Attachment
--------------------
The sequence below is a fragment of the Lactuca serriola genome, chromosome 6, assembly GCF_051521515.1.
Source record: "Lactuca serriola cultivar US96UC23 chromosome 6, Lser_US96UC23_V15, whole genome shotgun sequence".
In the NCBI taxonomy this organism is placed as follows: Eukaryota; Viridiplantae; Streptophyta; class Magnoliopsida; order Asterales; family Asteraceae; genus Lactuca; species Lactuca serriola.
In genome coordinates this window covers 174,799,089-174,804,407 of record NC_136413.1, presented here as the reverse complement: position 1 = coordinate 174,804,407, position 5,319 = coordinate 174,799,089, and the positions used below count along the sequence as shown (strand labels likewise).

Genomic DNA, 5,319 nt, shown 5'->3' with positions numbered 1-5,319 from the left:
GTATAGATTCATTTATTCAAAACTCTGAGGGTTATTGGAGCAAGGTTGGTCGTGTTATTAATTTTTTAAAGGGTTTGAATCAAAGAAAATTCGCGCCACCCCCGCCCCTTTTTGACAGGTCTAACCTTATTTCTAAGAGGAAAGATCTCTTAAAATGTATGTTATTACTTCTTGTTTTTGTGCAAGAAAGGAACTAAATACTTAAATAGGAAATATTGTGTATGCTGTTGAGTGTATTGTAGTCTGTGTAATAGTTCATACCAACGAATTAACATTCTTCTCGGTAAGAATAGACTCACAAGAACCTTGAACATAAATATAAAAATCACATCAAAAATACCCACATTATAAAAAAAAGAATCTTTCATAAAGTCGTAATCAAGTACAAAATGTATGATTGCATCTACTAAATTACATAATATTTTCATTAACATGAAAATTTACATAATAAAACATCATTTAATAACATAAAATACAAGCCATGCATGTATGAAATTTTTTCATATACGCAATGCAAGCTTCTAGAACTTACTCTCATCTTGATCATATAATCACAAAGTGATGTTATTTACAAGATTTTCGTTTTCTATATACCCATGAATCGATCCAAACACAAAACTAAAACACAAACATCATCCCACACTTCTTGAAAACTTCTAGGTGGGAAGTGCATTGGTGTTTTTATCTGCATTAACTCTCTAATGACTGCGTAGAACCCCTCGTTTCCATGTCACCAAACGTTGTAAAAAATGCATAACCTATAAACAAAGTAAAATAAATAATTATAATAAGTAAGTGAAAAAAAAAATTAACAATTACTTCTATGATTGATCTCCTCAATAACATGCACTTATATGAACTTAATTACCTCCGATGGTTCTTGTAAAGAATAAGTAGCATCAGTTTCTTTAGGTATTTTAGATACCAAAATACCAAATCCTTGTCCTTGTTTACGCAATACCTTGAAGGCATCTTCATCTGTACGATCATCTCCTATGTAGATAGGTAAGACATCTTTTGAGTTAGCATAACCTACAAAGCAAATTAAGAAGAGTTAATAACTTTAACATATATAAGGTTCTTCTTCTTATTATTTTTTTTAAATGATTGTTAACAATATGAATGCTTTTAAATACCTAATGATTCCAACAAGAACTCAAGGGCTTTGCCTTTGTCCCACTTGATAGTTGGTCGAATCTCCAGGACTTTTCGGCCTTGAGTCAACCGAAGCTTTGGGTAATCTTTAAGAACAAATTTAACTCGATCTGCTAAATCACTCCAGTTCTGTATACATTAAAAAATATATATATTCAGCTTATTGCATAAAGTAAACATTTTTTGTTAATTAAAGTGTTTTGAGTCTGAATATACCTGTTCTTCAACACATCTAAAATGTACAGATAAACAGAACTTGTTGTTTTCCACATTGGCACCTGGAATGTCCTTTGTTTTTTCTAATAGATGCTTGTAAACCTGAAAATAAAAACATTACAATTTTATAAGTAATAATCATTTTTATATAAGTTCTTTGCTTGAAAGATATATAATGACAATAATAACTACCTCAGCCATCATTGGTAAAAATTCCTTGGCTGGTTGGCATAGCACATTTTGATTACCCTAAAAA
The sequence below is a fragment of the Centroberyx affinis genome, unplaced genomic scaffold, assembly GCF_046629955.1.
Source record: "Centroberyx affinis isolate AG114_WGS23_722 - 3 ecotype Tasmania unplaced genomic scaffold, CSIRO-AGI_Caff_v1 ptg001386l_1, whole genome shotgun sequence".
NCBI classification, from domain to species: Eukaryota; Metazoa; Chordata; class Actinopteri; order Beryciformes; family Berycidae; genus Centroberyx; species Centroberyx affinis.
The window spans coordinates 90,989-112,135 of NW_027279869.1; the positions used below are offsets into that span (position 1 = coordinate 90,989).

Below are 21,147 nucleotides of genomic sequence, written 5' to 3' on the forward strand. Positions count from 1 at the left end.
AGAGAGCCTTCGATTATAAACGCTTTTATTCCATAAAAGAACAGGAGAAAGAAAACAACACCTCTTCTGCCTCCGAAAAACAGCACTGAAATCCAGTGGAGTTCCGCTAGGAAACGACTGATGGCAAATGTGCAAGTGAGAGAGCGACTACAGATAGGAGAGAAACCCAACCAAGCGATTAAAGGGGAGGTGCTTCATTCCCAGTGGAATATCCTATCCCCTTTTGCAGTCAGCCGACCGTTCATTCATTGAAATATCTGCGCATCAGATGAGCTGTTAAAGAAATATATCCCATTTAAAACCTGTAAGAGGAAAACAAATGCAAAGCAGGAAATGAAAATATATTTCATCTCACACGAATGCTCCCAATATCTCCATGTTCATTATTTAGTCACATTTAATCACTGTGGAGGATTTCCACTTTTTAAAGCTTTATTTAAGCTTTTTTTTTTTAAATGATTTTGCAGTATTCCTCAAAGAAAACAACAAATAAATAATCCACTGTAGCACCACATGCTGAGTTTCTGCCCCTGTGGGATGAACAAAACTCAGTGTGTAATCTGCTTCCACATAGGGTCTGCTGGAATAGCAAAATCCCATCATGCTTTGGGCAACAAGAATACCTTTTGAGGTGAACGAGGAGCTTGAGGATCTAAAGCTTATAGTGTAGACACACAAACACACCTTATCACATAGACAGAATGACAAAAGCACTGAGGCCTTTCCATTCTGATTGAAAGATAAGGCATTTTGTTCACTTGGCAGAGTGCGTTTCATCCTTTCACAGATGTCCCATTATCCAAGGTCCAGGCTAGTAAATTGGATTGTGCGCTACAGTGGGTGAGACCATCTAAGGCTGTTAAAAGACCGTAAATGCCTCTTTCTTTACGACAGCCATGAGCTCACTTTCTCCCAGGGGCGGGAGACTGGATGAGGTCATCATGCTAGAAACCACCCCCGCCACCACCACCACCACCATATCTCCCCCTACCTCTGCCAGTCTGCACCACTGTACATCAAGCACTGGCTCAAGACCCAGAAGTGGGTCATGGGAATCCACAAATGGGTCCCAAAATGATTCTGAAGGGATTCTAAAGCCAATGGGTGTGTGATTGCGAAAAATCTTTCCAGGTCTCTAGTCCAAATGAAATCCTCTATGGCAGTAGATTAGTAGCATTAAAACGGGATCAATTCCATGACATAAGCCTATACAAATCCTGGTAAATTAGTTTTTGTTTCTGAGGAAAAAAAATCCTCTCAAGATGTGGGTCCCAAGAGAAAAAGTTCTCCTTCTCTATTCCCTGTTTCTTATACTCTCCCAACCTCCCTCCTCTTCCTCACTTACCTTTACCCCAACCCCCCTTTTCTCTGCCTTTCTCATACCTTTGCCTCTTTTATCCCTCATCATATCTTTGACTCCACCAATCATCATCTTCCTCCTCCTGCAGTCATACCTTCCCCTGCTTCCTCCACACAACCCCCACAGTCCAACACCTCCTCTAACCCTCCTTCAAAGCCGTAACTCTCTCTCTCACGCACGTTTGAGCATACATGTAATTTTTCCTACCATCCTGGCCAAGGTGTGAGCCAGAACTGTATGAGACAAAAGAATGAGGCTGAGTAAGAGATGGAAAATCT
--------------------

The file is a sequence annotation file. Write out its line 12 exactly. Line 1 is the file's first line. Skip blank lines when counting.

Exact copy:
AGAGAGCCTTCGATTATAAACGCTTTTATTCCATAAAAGAACAGGAGAAAGAAAACAACACCTCTTCTGCCTCCGAAAAACAGCACTGAAATCCAGTGGAGTTCCGCTAGGAAACGACTGATGGCAAATGTGCAAGTGAGAGAGCGACTACAGATAGGAGAGAAACCCAACCAAGCGATTAAAGGGGAGGTGCTTCATTCCCAGTGGAATATCCTATCCCCTTTTGCAGTCAGCCGACCGTTCATTCATTGAAATATCTGCGCATCAGATGAGCTGTTAAAGAAATATATCCCATTTAAAACCTGTAAGAGGAAAACAAATGCAAAGCAGGAAATGAAAATATATTTCATCTCACACGAATGCTCCCAATATCTCCATGTTCATTATTTAGTCACATTTAATCACTGTGGAGGATTTCCACTTTTTAAAGCTTTATTTAAGCTTTTTTTTTTTAAATGATTTTGCAGTATTCCTCAAAGAAAACAACAAATAAATAATCCACTGTAGCACCACATGCTGAGTTTCTGCCCCTGTGGGATGAACAAAACTCAGTGTGTAATCTGCTTCCACATAGGGTCTGCTGGAATAGCAAAATCCCATCATGCTTTGGGCAACAAGAATACCTTTTGAGGTGAACGAGGAGCTTGAGGATCTAAAGCTTATAGTGTAGACACACAAACACACCTTATCACATAGACAGAATGACAAAAGCACTGAGGCCTTTCCATTCTGATTGAAAGATAAGGCATTTTGTTCACTTGGCAGAGTGCGTTTCATCCTTTCACAGATGTCCCATTATCCAAGGTCCAGGCTAGTAAATTGGATTGTGCGCTACAGTGGGTGAGACCATCTAAGGCTGTTAAAAGACCGTAAATGCCTCTTTCTTTACGACAGCCATGAGCTCACTTTCTCCCAGGGGCGGGAGACTGGATGAGGTCATCATGCTAGAAACCACCCCCGCCACCACCACCACCACCATATCTCCCCCTACCTCTGCCAGTCTGCACCACTGTACATCAAGCACTGGCTCAAGACCCAGAAGTGGGTCATGGGAATCCACAAATGGGTCCCAAAATGATTCTGAAGGGATTCTAAAGCCAATGGGTGTGTGATTGCGAAAAATCTTTCCAGGTCTCTAGTCCAAATGAAATCCTCTATGGCAGTAGATTAGTAGCATTAAAACGGGATCAATTCCATGACATAAGCCTATACAAATCCTGGTAAATTAGTTTTTGTTTCTGAGGAAAAAAAATCCTCTCAAGATGTGGGTCCCAAGAGAAAAAGTTCTCCTTCTCTATTCCCTGTTTCTTATACTCTCCCAACCTCCCTCCTCTTCCTCACTTACCTTTACCCCAACCCCCCTTTTCTCTGCCTTTCTCATACCTTTGCCTCTTTTATCCCTCATCATATCTTTGACTCCACCAATCATCATCTTCCTCCTCCTGCAGTCATACCTTCCCCTGCTTCCTCCACACAACCCCCACAGTCCAACACCTCCTCTAACCCTCCTTCAAAGCCGTAACTCTCTCTCTCACGCACGTTTGAGCATACATGTAATTTTTCCTACCATCCTGGCCAAGGTGTGAGCCAGAACTGTATGAGACAAAAGAATGAGGCTGAGTAAGAGATGGAAAATCT